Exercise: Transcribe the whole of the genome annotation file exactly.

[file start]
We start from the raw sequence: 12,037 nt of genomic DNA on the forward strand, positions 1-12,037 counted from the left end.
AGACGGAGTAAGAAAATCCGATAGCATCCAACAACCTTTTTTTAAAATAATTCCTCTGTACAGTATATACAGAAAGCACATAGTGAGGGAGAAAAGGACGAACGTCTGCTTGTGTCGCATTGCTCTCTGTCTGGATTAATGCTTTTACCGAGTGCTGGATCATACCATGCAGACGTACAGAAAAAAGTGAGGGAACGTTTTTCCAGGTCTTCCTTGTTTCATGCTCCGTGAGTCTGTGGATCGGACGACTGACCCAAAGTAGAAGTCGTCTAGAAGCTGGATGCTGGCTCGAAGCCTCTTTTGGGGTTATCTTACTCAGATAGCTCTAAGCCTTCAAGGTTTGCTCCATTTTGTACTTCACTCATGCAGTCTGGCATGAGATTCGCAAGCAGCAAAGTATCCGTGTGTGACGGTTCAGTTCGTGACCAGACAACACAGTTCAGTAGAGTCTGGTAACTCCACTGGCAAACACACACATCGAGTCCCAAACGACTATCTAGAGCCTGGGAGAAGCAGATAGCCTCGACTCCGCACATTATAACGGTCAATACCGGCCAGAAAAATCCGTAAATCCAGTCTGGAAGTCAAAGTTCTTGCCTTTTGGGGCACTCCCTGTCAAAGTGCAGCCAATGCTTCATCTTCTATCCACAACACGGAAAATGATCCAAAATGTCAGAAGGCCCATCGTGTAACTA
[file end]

We start from the raw sequence: 12,037 nt of genomic DNA on the forward strand, positions 1-12,037 counted from the left end.
AGACGGAGTAAGAAAATCCGATAGCATCCAACAACCTTTTTTTAAAATAATTCCTCTGTACAGTATATACAGAAAGCACATAGTGAGGGAGAAAAGGACGAACGTCTGCTTGTGTCGCATTGCTCTCTGTCTGGATTAATGCTTTTACCGAGTGCTGGATCATACCATGCAGACGTACAGAAAAAAGTGAGGGAACGTTTTTCCAGGTCTTCCTTGTTTCATGCTCCGTGAGTCTGTGGATCGGACGACTGACCCAAAGTAGAAGTCGTCTAGAAGCTGGATGCTGGCTCGAAGCCTCTTTTGGGGTTATCTTACTCAGATAGCTCTAAGCCTTCAAGGTTTGCTCCATTTTGTACTTCACTCATGCAGTCTGGCATGAGATTCGCAAGCAGCAAAGTATCCGTGTGTGACGGTTCAGTTCGTGACCAGACAACACAGTTCAGTAGAGTCTGGTAACTCCACTGGCAAACACACACATCGAGTCCCAAACGACTATCTAGAGCCTGGGAGAAGCAGATAGCCTCGACTCCGCACATTATAACGGTCAATACCGGCCAGAAAAATCCGTAAATCCAGTCTGGAAGTCAAAGTTCTTGCCTTTTGGGGCACTCCCTGTCAAAGTGCAGCCAATGCTTCATCTTCTATCCACAACACGGAAAATGATCCAAAATGTCAGAAGGCCCATCGTGTAACTA